Devon’s Heart and Soul: Exeter Cathedral
Exeter Cathedral comes as something of a surprise. While most cathedrals soar upwards to the heavens, Exeter squats — firmly anchored to the ground by its twin towers. The cathedral is curiously invisible from many parts of the city centre. And when you do eventually see the cathedral, its colour is something of a surprise.
The Exe Valley in east Devon comes with its own colour theme: red. Even the sheep that graze on riverside meadows north of Exeter take on the rust shades of the underlying soils in their fleeces. The White Park cattle at Bickleigh are that little bit less white than other White Parks.
So Exeter Cathedral should surely be red, just like the old Georgian terraces, the city walls and the fractured remains of the old castle (often called Rougemont in deference to the local geology). But the cathedral is not red. It is elephant-grey.
These are just two of the surprises packed by Exeter Cathedral. Another is its remarkable aesthetic unity. Many English cathedrals reveal a patchwork quilt of architectural styles. Exeter was built within a relatively brief period, and while the discerning eye will pick out incorporated elements from earlier churches on the same site, notably the two great Norman towers, this is a cathedral that mainstreams on decorated Gothic. It is often compared with Salisbury, but where the latter is frugal, even austere, Exeter is opulent.
In short, Exeter Cathedral is more than merely worth a detour. The only ancient cathedral in south-west England is a star of Western ecclesiastical architecture. The Cathedral Green in Exeter is a sublimely beautiful urban space and a lovely spot to relax on a warm summer day. The Green is very much part of the city. That lovely patch of open space and the cathedral are the very heart of Exeter.
The carved screen on the West Front of the cathedral, best viewed in soft early evening sunshine, is an exquisitely intricate tutorial in biblical history. And that’s the place to start any exploration of the cathedral.
Visiting the cathedral
Admission to the cathedral is free for those attending services of course, but at other times there is an admission charge of £6 (reduced to £4 for students and seniors).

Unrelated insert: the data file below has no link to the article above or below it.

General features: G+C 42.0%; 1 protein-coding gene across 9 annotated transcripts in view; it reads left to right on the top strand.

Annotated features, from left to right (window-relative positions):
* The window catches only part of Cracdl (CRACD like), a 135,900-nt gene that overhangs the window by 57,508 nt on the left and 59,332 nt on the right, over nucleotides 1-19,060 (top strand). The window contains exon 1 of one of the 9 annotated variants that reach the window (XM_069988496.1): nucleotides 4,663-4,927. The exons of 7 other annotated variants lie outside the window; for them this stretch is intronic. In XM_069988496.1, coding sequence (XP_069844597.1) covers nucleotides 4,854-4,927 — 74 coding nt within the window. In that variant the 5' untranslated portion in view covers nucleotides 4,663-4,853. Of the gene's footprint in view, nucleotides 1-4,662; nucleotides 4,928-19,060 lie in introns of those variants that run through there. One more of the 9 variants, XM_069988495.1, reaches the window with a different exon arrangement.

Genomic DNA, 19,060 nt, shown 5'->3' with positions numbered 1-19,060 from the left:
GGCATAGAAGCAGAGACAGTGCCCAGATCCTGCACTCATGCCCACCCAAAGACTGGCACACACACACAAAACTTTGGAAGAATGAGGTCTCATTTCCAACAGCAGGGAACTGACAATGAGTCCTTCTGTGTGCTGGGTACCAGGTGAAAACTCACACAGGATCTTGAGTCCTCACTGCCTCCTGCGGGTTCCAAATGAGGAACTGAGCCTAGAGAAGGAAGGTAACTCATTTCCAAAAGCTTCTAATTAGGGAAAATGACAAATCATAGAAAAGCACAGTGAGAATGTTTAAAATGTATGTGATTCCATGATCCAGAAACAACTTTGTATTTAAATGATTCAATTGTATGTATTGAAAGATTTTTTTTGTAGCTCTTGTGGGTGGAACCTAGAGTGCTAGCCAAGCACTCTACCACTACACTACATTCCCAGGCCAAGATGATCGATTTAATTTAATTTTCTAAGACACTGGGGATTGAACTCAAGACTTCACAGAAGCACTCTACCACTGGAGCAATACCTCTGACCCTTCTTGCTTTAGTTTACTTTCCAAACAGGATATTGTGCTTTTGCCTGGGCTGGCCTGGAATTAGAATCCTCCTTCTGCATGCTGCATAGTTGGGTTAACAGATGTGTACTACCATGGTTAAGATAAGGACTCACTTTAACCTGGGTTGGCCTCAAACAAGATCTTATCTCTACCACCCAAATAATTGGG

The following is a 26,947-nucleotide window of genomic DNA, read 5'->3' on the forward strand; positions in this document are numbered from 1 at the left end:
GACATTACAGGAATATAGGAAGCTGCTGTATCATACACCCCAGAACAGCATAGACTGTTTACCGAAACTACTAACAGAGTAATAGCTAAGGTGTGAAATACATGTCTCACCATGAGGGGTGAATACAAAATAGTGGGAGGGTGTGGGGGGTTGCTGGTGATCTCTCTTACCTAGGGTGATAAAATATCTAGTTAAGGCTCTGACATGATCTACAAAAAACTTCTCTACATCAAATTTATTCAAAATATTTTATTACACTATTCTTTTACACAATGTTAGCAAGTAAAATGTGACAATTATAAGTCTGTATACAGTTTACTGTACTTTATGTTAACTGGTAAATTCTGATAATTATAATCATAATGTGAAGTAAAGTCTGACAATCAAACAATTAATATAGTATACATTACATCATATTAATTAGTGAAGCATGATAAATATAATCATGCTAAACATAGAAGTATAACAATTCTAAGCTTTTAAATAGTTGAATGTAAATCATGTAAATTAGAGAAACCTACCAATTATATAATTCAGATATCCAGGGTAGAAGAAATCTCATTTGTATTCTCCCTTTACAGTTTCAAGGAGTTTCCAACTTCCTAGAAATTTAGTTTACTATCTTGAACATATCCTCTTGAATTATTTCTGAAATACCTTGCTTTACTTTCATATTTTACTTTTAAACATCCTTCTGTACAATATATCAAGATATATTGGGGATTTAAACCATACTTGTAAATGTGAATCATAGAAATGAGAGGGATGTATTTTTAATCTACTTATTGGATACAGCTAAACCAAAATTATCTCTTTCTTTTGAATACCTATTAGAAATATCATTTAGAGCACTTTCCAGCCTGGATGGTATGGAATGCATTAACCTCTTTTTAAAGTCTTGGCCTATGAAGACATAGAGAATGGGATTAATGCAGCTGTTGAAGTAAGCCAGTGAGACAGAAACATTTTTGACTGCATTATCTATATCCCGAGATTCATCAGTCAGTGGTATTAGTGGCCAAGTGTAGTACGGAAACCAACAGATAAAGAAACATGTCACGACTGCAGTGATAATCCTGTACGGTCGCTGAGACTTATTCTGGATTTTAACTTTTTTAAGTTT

But why not take in a service? Cathedrals are not galleries or museums. And the only real way to take the pulse of a cathedral is by joining the local community at a service. You can check service times on the Exeter Cathedral website. Choral evensong or evening prayer is usually at 17.30 (or at 16.00 on Saturdays and Sundays).
Serlo’s for Devon cream tea
Though the focus of cathedral life is on providing nourishment for the soul, the adjoining café is not to be missed. It is called Serlo’s, taking its name from the very first Dean of Exeter Cathedral.
At some English cathedrals, the eateries are grotesquely overpriced. (Traditional afternoon tea for two at St. Paul’s Cathedral in London will set you back £31.90). Exeter approaches these things much more sensibly, and the full works (finger sandwiches, cake, scones with jam and clotted cream and your choice of tea) costs just £12.50 for two. Café manager Julie Hernandez does a fine job managing a venue that melds real style and a sense of history with great value.
Good value lunches
Serlo’s is also a good place for lunch. Main courses never top the £7 mark and a hearty helping of home-made soup won’t cost more than £4. On selected dates in Advent, in the run-up to Christmas, Serlo’s offers traditional turkey lunches with all the trimmings for just £6.95.
That’s the thing about Exeter Cathedral. Those two solid Norman towers keep it tied to the ground, more linked into reality than many other English cathedrals. No flights of fancy here. And that feeds right through to the cathedral café. This is a place strongly rooted in its local community.
Exeter is just two hours from London by fast train from Paddington. Services are operated by First Great Western. There is a slower option, often much cheaper, with South West Trains from London Waterloo. But Exeter (and indeed the entire county of Devon) deserve far more than a day.
Find out more about Devon’s wider appeal in our blog post last week here on EuroCheapo.
The authors willingly admit that cream tea at Serlo’s was hosted by Exeter Cathedral. But Susanne’s and Nicky’s fearless commitment to objective reporting is never subverted by a mountain of scones and lavish helpings of delicious clotted cream.